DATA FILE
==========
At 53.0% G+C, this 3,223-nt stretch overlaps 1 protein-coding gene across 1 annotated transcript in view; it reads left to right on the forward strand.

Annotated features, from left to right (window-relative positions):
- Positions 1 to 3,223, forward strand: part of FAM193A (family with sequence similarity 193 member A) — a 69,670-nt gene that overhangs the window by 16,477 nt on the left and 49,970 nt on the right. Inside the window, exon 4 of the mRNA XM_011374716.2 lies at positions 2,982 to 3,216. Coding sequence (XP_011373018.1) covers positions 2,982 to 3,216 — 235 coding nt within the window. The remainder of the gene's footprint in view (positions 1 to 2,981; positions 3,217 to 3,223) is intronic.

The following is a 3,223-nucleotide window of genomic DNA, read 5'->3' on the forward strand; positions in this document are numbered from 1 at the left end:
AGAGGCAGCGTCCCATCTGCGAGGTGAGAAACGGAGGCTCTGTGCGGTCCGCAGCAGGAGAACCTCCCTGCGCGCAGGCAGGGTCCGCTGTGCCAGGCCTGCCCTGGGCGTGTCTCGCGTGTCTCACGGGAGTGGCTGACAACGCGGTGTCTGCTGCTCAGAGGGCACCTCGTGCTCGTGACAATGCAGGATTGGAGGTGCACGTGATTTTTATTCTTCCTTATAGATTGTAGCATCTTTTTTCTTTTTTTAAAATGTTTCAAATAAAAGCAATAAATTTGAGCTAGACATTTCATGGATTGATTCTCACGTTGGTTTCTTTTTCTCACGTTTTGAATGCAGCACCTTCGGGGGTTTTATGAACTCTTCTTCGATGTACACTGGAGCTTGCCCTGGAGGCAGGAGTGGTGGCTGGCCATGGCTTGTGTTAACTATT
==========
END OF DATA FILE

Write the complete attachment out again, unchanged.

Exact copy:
At 53.0% G+C, this 3,223-nt stretch overlaps 1 protein-coding gene across 1 annotated transcript in view; it reads left to right on the forward strand.

Annotated features, from left to right (window-relative positions):
- Positions 1 to 3,223, forward strand: part of FAM193A (family with sequence similarity 193 member A) — a 69,670-nt gene that overhangs the window by 16,477 nt on the left and 49,970 nt on the right. Inside the window, exon 4 of the mRNA XM_011374716.2 lies at positions 2,982 to 3,216. Coding sequence (XP_011373018.1) covers positions 2,982 to 3,216 — 235 coding nt within the window. The remainder of the gene's footprint in view (positions 1 to 2,981; positions 3,217 to 3,223) is intronic.

The following is a 3,223-nucleotide window of genomic DNA, read 5'->3' on the forward strand; positions in this document are numbered from 1 at the left end:
AGAGGCAGCGTCCCATCTGCGAGGTGAGAAACGGAGGCTCTGTGCGGTCCGCAGCAGGAGAACCTCCCTGCGCGCAGGCAGGGTCCGCTGTGCCAGGCCTGCCCTGGGCGTGTCTCGCGTGTCTCACGGGAGTGGCTGACAACGCGGTGTCTGCTGCTCAGAGGGCACCTCGTGCTCGTGACAATGCAGGATTGGAGGTGCACGTGATTTTTATTCTTCCTTATAGATTGTAGCATCTTTTTTCTTTTTTTAAAATGTTTCAAATAAAAGCAATAAATTTGAGCTAGACATTTCATGGATTGATTCTCACGTTGGTTTCTTTTTCTCACGTTTTGAATGCAGCACCTTCGGGGGTTTTATGAACTCTTCTTCGATGTACACTGGAGCTTGCCCTGGAGGCAGGAGTGGTGGCTGGCCATGGCTTGTGTTAACTATT